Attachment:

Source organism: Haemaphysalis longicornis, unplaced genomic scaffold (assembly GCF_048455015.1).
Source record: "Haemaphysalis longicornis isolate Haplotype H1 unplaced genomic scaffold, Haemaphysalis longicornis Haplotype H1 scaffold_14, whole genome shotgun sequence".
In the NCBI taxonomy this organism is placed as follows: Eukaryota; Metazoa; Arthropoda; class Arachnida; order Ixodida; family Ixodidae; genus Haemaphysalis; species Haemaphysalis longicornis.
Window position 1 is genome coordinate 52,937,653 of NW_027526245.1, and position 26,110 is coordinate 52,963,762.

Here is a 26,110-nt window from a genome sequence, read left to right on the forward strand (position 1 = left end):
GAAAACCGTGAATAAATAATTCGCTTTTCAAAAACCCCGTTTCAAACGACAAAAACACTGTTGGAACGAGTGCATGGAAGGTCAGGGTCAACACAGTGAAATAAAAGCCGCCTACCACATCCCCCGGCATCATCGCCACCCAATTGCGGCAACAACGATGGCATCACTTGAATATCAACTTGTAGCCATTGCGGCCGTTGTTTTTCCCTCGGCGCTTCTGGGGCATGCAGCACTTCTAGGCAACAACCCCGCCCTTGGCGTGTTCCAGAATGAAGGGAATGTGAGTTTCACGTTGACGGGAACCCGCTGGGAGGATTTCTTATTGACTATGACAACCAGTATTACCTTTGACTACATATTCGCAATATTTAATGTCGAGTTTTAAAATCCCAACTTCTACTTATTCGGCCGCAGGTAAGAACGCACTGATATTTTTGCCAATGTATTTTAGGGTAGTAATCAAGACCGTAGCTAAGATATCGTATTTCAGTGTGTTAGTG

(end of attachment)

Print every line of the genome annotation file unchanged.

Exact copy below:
Source organism: Haemaphysalis longicornis, unplaced genomic scaffold (assembly GCF_048455015.1).
Source record: "Haemaphysalis longicornis isolate Haplotype H1 unplaced genomic scaffold, Haemaphysalis longicornis Haplotype H1 scaffold_14, whole genome shotgun sequence".
In the NCBI taxonomy this organism is placed as follows: Eukaryota; Metazoa; Arthropoda; class Arachnida; order Ixodida; family Ixodidae; genus Haemaphysalis; species Haemaphysalis longicornis.
Window position 1 is genome coordinate 52,937,653 of NW_027526245.1, and position 26,110 is coordinate 52,963,762.

Here is a 26,110-nt window from a genome sequence, read left to right on the forward strand (position 1 = left end):
GAAAACCGTGAATAAATAATTCGCTTTTCAAAAACCCCGTTTCAAACGACAAAAACACTGTTGGAACGAGTGCATGGAAGGTCAGGGTCAACACAGTGAAATAAAAGCCGCCTACCACATCCCCCGGCATCATCGCCACCCAATTGCGGCAACAACGATGGCATCACTTGAATATCAACTTGTAGCCATTGCGGCCGTTGTTTTTCCCTCGGCGCTTCTGGGGCATGCAGCACTTCTAGGCAACAACCCCGCCCTTGGCGTGTTCCAGAATGAAGGGAATGTGAGTTTCACGTTGACGGGAACCCGCTGGGAGGATTTCTTATTGACTATGACAACCAGTATTACCTTTGACTACATATTCGCAATATTTAATGTCGAGTTTTAAAATCCCAACTTCTACTTATTCGGCCGCAGGTAAGAACGCACTGATATTTTTGCCAATGTATTTTAGGGTAGTAATCAAGACCGTAGCTAAGATATCGTATTTCAGTGTGTTAGTG